County officials on the bus to lobby for tree farm | AspenTimes.com
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County officials on the bus to lobby for tree farm

The Pitkin County Commissioners are on the bus when it comes to the Mount Sopris Tree Farm.

The commissioners agreed Tuesday to lobby their counterparts in Eagle County to collect more public advice on where to build an office building in the Roaring Fork Valley.

The commissioners will even hop a bus with midvalley residents to get their message across.

A tour bus is being provided by the Basalt town government and developers of the Willits project to haul midvalley citizens to the Eagle County Commissioners meeting Tuesday, Feb. 27.

“We’ve basically been told, `If you want to be heard, come to us,’ ” said Basalt Mayor Rick Stevens. So that’s exactly what’s happening.

The bus will make the 55-mile trip from Basalt to the county seat of Eagle for a 5:30 p.m. meeting, which could result in final approval of the office building and community center at the tree farm.

The midvalley contingent will ask the Eagle County Commissioners to delay a decision and hold more meetings in the Roaring Fork Valley.

Eagle County plans to build a 15,000-square-foot structure in the northeast corner of the tree farm, closest to the main El Jebel intersection on Highway 82.

The majority of the Basalt Town Council wants the facility built one-half mile further upvalley at the Willits development. A citizens’ group led by midvalley resident Laurie Gish-Soliday collected 200 signatures on a petition asking the Eagle County Commissioners to reconsider where they build the office.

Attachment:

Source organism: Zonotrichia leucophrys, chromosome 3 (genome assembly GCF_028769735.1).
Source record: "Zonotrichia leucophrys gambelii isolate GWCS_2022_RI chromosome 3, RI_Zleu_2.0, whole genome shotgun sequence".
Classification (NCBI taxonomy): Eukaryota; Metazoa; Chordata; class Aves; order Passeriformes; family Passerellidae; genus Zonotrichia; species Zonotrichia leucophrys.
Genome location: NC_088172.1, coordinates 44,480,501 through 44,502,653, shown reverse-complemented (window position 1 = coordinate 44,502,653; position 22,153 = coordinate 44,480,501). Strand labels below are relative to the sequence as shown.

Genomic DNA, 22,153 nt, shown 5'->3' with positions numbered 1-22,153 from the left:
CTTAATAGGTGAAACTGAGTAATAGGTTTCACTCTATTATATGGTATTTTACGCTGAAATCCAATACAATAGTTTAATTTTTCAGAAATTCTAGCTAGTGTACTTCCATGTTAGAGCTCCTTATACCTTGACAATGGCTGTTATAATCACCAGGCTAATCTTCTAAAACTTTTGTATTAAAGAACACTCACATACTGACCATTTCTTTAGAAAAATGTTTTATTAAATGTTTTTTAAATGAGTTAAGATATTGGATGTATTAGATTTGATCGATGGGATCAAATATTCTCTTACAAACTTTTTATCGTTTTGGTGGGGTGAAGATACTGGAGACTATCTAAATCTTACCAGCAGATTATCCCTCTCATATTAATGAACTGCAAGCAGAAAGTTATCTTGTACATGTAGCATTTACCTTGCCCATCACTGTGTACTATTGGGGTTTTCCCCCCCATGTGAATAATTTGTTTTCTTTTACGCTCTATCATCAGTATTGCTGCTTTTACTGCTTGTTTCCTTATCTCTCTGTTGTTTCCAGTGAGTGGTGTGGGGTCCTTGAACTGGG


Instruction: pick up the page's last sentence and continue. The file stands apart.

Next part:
Both sides in the dispute rattle off multiple reasons why their site is better. Willits proponents claim it makes more sense from a land-use planning perspective. They also say that the land and infrastructure costs would be waived at the Willits site soon to be owned by the town of Basalt.

Eagle County officials counter that they have already spent substantial funds on the tree farm site preparation and that they have the support of citizens.

The debate has been held in varying degrees of intensity for seven years – since Eagle and Pitkin counties teamed to acquire the tree farm in a land swap with the U.S. Forest Service.

The Pitkin County Commissioners decided they won’t tell Eagle County officials where to build, but they will encourage them to reconsider Willits and hold a meeting in the Basalt-El Jebel area before deciding.

They were asked to intervene in the debate by Stevens and four Town Council members.

“There’s a pissing match scenario that we can’t seem to get past,” said Basalt Councilwoman Jacque Whitsitt.

“We’re very much interested in having the public process honored in this valley,” responded Pitkin County Commissioner Chairman Mick Ireland. “I think they should come over here and meet with all of us. I think you need to get their attention.”

Pitkin County Commissioner Dorothea Farris said she believes the site selection is ripe for debate, but she said foes of the plan to build the office at the tree farm need to fight fair. Some of those foes inaccurately claim the tree farm was acquired solely for open space and recreation, Farris said. The local governments always said that building an office was an intended use of the tree farm, she added.

Nevertheless, Farris agreed that an alternative site may be better than the tree farm. As many as four Pitkin County Commissioners may make the trip to Eagle to deliver that message.

Whether they carry any weight with the Eagle County Commissioners remains to be seen.

“You may have a hearing over here and still not sway them,” said Ireland. “We can’t make them.”


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